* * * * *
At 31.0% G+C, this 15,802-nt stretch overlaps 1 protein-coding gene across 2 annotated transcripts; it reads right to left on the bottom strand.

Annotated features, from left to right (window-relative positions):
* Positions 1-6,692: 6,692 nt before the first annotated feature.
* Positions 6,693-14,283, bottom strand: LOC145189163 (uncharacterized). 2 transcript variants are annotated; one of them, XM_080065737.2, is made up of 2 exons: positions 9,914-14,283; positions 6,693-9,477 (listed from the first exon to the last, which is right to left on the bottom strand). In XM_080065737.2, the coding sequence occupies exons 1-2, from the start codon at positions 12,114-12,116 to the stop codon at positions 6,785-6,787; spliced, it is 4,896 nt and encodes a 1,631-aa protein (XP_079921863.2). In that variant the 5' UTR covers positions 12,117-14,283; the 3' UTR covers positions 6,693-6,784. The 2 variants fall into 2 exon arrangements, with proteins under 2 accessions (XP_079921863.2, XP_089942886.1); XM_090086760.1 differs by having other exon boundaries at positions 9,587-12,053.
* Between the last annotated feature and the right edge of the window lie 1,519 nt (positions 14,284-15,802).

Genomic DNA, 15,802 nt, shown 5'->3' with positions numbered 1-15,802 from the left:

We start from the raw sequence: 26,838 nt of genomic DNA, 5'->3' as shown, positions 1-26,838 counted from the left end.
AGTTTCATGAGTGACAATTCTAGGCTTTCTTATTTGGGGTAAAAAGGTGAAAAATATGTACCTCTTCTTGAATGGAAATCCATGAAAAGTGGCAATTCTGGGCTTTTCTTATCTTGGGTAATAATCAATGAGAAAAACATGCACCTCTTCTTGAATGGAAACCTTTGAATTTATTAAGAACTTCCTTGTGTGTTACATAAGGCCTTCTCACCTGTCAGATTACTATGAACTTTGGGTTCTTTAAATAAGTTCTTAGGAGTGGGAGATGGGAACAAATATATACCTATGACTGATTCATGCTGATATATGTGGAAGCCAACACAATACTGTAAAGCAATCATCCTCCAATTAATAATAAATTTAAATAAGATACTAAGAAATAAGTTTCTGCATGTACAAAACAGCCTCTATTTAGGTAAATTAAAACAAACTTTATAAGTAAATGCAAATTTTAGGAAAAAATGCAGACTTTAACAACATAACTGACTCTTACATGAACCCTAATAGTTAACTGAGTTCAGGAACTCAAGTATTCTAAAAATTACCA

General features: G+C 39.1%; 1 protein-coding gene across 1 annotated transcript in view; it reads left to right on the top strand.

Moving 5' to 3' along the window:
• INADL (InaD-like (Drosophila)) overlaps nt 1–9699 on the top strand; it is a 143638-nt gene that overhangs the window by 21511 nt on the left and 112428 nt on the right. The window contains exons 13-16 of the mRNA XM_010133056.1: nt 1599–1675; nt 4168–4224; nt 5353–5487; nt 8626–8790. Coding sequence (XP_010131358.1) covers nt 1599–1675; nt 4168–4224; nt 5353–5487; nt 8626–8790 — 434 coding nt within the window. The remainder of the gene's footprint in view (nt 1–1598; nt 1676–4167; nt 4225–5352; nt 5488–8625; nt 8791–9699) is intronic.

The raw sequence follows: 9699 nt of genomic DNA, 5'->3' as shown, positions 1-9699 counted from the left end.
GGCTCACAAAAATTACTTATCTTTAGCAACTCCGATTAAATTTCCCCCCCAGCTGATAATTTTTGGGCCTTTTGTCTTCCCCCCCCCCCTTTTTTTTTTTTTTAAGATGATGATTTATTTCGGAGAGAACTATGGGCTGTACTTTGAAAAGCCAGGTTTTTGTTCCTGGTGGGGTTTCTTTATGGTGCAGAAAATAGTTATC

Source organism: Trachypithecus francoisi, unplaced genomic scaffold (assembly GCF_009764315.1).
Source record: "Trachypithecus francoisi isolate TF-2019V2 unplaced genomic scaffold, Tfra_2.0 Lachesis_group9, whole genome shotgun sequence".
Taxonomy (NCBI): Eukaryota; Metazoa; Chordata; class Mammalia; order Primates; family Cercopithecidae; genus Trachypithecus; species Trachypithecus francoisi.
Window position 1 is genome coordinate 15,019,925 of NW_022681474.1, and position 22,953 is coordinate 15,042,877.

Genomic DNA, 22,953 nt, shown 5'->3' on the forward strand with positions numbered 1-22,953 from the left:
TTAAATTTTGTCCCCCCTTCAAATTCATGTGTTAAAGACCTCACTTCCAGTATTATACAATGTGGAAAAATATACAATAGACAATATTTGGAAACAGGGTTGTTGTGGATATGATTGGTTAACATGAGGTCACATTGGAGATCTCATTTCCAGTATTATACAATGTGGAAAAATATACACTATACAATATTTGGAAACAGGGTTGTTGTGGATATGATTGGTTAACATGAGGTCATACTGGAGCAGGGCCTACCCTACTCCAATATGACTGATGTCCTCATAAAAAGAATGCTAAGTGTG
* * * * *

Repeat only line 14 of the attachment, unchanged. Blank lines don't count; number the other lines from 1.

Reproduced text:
Source organism: Trachypithecus francoisi, unplaced genomic scaffold (assembly GCF_009764315.1).